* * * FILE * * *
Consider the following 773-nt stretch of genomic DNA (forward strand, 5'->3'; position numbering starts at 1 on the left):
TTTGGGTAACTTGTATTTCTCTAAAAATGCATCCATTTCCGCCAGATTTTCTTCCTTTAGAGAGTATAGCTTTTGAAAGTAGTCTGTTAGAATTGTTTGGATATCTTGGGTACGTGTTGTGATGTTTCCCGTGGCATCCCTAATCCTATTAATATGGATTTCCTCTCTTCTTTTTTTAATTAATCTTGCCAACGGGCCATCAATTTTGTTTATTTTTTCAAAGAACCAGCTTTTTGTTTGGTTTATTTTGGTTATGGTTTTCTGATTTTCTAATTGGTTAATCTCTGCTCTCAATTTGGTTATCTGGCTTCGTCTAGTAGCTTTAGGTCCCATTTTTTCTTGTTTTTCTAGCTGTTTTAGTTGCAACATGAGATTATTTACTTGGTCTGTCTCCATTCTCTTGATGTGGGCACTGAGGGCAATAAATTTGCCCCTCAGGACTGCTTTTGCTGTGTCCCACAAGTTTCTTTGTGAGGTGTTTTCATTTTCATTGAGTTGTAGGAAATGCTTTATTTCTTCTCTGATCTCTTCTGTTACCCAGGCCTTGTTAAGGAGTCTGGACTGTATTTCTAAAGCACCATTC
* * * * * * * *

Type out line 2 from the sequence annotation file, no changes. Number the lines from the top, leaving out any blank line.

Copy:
TTTGGGTAACTTGTATTTCTCTAAAAATGCATCCATTTCCGCCAGATTTTCTTCCTTTAGAGAGTATAGCTTTTGAAAGTAGTCTGTTAGAATTGTTTGGATATCTTGGGTACGTGTTGTGATGTTTCCCGTGGCATCCCTAATCCTATTAATATGGATTTCCTCTCTTCTTTTTTTAATTAATCTTGCCAACGGGCCATCAATTTTGTTTATTTTTTCAAAGAACCAGCTTTTTGTTTGGTTTATTTTGGTTATGGTTTTCTGATTTTCTAATTGGTTAATCTCTGCTCTCAATTTGGTTATCTGGCTTCGTCTAGTAGCTTTAGGTCCCATTTTTTCTTGTTTTTCTAGCTGTTTTAGTTGCAACATGAGATTATTTACTTGGTCTGTCTCCATTCTCTTGATGTGGGCACTGAGGGCAATAAATTTGCCCCTCAGGACTGCTTTTGCTGTGTCCCACAAGTTTCTTTGTGAGGTGTTTTCATTTTCATTGAGTTGTAGGAAATGCTTTATTTCTTCTCTGATCTCTTCTGTTACCCAGGCCTTGTTAAGGAGTCTGGACTGTATTTCTAAAGCACCATTC